63 Up (Michael Apted, 2019) 3 out of 4 stars.
Humans don’t tend to be a reflective species. The long-running British documentary Up series, however, forces its subjects to be exactly that, catching up with its several subjects every seven years for the past 56, now finding them at age 63, and asking them to look back at their lives both backward and forward in equal measure. It’s a once-in-a-lifetime idea that has come around in nine installments as of yet, and this one just happens to be one of the finest.
The latest in the series is tailored with a specific structure that is readily accessible to even those who have never previously heard of the series. While I believe this makes the documentary less effective as a study of any specific given age, it works well to answer the documentary’s central question: is one’s core being already formed as a child? Once you get past the marvel of 63 Up’s premise, at once both staggering and simple in design, it is even more staggering how simple it is to become fully immersed in these individuals’ lives now and before.
Although this edition brings new insight into the participant’s view of modernizing British society, encompassing everything from millennials to Brexit, its political examination remains fairly superficial, similarly acting more as a survey of the baseline differences within the perspectives of those of different class levels, rather than providing developed commentary on any single issue. This works well, however, to comment on the liberalization of British society and how the perspectives and abilities of individuals are a direct result of their levels of wealth as youth and adults. And many of its most touching stories, those of a woman who created a mobile library and a man who went from being a popular, beloved child to being a struggling, rural-living man still searching for meaning, are enhanced by its perspective on the British class system.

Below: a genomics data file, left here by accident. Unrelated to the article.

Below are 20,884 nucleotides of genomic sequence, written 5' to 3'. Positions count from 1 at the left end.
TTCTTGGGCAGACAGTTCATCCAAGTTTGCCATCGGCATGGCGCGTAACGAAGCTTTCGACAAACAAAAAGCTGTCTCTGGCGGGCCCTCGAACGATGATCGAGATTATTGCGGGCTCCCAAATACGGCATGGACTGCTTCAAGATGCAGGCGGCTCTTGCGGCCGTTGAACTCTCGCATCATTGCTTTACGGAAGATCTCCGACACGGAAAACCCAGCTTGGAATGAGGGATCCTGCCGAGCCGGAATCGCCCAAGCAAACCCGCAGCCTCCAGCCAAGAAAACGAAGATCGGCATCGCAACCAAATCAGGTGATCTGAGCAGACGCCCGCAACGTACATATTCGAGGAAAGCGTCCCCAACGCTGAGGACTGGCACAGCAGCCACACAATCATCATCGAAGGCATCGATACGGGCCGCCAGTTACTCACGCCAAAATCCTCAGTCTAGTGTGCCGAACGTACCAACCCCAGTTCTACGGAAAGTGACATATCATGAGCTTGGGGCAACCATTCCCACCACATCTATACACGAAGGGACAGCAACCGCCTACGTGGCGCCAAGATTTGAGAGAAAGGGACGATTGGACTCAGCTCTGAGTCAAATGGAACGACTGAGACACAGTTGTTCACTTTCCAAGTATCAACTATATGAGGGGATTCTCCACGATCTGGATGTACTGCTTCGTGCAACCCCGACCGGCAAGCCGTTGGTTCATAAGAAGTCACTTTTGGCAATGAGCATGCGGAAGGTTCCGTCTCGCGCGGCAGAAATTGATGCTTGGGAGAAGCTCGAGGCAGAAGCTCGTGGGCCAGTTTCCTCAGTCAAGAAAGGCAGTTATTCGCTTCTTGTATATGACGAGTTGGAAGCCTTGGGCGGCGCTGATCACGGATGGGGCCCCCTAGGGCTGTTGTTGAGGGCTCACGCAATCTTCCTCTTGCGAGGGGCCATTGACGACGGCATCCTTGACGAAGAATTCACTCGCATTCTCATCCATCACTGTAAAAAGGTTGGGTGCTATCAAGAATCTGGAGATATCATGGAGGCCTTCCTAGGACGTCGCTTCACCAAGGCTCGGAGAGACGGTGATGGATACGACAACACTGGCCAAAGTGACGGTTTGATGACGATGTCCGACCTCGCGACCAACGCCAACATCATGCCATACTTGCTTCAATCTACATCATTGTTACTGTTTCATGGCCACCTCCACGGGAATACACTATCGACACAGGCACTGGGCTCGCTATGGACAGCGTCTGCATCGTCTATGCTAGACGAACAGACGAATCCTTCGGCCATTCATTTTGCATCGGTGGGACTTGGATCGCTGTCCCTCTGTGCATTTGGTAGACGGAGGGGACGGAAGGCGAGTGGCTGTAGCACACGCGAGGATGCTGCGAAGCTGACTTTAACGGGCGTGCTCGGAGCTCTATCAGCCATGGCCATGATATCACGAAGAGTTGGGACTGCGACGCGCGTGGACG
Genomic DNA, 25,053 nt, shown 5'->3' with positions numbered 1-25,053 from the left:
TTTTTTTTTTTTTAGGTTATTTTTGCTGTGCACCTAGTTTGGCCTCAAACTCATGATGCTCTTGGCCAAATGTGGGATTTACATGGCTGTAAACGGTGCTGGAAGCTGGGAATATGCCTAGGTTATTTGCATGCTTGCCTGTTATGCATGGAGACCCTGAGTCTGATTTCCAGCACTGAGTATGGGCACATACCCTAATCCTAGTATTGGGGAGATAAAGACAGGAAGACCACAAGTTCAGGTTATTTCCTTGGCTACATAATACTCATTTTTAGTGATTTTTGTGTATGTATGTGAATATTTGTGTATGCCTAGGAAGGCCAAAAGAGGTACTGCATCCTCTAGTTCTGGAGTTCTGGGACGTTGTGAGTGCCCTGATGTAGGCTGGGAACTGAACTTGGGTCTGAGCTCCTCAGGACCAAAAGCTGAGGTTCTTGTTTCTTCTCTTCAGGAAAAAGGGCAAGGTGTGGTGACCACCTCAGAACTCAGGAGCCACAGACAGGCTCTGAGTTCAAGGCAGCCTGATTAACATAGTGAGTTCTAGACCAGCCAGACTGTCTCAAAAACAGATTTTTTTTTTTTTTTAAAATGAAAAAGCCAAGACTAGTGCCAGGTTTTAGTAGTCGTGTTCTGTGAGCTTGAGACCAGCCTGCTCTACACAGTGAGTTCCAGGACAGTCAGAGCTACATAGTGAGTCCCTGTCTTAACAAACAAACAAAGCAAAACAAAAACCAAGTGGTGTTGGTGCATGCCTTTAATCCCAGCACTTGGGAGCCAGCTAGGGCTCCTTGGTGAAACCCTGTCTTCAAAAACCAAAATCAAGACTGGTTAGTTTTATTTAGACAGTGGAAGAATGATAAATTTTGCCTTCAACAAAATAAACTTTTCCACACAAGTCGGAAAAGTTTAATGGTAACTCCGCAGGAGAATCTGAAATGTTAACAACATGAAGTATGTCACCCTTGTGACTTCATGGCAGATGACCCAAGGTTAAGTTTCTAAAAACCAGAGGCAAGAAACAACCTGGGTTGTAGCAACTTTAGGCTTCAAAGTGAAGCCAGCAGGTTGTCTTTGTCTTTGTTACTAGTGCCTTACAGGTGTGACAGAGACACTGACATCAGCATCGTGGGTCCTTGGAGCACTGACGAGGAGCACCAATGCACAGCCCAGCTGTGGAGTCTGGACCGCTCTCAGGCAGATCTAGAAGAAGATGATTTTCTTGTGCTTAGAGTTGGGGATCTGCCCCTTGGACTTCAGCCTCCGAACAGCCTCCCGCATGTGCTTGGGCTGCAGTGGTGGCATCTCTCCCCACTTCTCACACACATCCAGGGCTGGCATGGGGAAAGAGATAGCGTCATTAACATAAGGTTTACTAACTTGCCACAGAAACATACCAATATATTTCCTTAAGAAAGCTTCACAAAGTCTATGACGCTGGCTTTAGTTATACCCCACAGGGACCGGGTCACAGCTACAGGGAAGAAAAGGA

As much time as 63 Up looks back, it forces you to look forward, making you question where you may find yourself seven years from now. By then, I hope there is a 70 Up to look forward to. And in this, 63 Up finds its true strength, empowering one’s quest for self and societal betterment through the experiences of others.